Rescuers moved Na the Asiatic black bear from her cage at a bear bile farm in Vietnam to a large, open habitat at a sanctuary
For the first time in 20 years, Na the bear has choices.
Until October 17, the Asiatic black bear lived in a tiny cage at a bear bile farm in Vietnam bear Ho Chi Minh City, the same place she had been for the past 20 years.
Rescuers from World Animal Protection talked to the bear's owner and convinced them to surrender Na, whose name means custard apple.
World Animal Protection works with Vietnam's Forest Protection Department (FPD) on a monitoring program that seeks out bears who used to be part of the bear bile industry in Vietnam. The country banned bear bile farming — keeping bears captive to remove their bile for medicinal purposes — in 2005 but allowed farmers to keep their bears.
Through the monitoring program, World Animal Protection and the FPD inspect former bear bile farms, allowing the organizations to speak to the farmers and work to convince them to surrender their remaining bears to rescuers.
This is what happened to Na. After visiting her farm every year since 2019, World Animal Protection and FPD got permission to move Na to a sanctuary in the country. Na, who was the remaining bear on the farm on the day of her move, left her small cage with little natural light behind and upgraded to FOUR PAWS' bear sanctuary in Ninh Binh, Vietnam, where she lives in a semi-wild habitat with 45 other Asiatic black bears.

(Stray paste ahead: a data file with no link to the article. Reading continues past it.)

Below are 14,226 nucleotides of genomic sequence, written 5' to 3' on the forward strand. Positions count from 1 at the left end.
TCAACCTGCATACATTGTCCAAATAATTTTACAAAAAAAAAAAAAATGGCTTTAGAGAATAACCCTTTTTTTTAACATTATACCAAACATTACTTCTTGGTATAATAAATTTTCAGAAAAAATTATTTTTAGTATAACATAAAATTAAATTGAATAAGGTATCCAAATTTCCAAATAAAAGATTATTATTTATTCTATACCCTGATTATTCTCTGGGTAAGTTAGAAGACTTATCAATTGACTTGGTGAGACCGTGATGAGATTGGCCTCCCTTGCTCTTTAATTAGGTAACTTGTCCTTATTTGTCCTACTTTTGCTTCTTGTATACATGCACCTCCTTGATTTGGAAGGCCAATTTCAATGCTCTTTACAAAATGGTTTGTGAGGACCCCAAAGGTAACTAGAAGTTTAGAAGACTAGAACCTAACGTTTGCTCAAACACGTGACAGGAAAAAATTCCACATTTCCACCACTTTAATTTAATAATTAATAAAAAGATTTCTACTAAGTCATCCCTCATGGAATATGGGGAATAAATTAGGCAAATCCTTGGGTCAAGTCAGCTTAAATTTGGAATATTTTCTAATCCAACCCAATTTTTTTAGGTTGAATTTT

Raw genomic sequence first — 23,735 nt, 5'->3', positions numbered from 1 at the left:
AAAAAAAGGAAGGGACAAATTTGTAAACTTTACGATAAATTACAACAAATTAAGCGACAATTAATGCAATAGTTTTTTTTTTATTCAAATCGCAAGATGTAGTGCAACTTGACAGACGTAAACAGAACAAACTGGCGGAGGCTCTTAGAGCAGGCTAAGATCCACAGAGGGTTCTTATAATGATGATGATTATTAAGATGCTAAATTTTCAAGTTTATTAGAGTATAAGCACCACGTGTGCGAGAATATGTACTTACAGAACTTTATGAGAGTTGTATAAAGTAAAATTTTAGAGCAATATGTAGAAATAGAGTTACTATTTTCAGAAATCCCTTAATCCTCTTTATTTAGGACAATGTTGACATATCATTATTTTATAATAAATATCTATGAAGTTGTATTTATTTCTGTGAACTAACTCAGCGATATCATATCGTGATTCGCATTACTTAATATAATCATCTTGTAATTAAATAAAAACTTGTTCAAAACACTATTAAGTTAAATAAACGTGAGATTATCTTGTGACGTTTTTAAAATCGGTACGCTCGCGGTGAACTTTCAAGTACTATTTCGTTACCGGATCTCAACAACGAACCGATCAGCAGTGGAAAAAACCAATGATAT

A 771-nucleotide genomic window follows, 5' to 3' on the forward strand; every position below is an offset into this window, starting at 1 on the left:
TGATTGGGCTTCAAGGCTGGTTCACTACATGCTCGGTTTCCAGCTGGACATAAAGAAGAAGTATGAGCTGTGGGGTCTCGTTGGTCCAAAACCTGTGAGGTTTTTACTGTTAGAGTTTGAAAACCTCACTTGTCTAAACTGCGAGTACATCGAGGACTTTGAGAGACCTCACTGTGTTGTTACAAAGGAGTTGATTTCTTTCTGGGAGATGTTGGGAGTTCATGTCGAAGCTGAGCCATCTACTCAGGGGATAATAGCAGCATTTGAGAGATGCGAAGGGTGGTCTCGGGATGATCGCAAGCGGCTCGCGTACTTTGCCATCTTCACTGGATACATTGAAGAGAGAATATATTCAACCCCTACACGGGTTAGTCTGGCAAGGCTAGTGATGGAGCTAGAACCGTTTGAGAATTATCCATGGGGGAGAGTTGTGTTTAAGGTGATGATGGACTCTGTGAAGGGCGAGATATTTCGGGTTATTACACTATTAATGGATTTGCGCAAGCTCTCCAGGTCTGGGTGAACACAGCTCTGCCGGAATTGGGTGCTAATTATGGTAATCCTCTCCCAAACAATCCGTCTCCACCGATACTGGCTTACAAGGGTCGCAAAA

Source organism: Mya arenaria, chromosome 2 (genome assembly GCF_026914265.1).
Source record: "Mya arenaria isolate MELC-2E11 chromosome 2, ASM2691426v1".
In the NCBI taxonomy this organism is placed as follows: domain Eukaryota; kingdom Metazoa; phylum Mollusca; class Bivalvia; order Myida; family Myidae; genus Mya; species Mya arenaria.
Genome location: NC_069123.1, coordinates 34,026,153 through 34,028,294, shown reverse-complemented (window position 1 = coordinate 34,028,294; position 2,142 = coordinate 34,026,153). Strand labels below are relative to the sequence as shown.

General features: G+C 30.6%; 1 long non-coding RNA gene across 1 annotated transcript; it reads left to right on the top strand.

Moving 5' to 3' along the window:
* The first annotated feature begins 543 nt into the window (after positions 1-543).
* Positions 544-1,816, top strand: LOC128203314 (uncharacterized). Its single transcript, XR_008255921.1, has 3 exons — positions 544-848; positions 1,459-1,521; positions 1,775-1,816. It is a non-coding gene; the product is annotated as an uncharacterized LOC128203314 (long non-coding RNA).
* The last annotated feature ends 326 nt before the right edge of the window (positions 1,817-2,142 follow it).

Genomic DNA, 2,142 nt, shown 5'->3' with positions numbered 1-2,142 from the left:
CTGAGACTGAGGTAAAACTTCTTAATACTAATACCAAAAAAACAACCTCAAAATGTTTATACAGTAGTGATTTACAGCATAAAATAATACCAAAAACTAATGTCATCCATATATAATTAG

World Animal Protection and FOUR PAWS pooled resources to execute the rescue and transport Na to the sanctuary.
"We're thrilled that Na will finally be free after suffering for so long. For more than 20 years, she was unable to feel the sun on her back, breathe fresh air, or explore like all bears should. World Animal Protection continues to work tirelessly with our partners to ensure more bears like Na are released to sanctuaries," Liz Cabrera Holtz, a senior programs manager with World Animal Protection US, said in a statement.
Unfortunately, Na's struggles are not entirely over. The bear arrived at the sanctuary in poor health with broken and infected teeth, eye issues, fur loss, heart disease, and degenerative bone disease. FOUR PAWS' sanctuary is working to help Na recover and enjoy her retirement years.
"She suffers from multiple severe health issues commonly seen in bile bears, such as chronic osteoarthritis, dental, liver, and heart disease," Barbara van Genne, the director of the wild animals department at FOUR PAWS, said in a statement. "Na will have to have surgery for suspected glaucoma in one of her eyes."
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"Our experienced team at the bear sanctuary in Ninh Binh will now provide her with all the care she needs. Na's story is a reminder that bears are still suffering on bear farms in Vietnam. Help often comes too late, as many die alone and in pain. The Vietnamese authorities must swiftly close all remaining bear farms to give as many bears as possible a second chance at a better life," she added.
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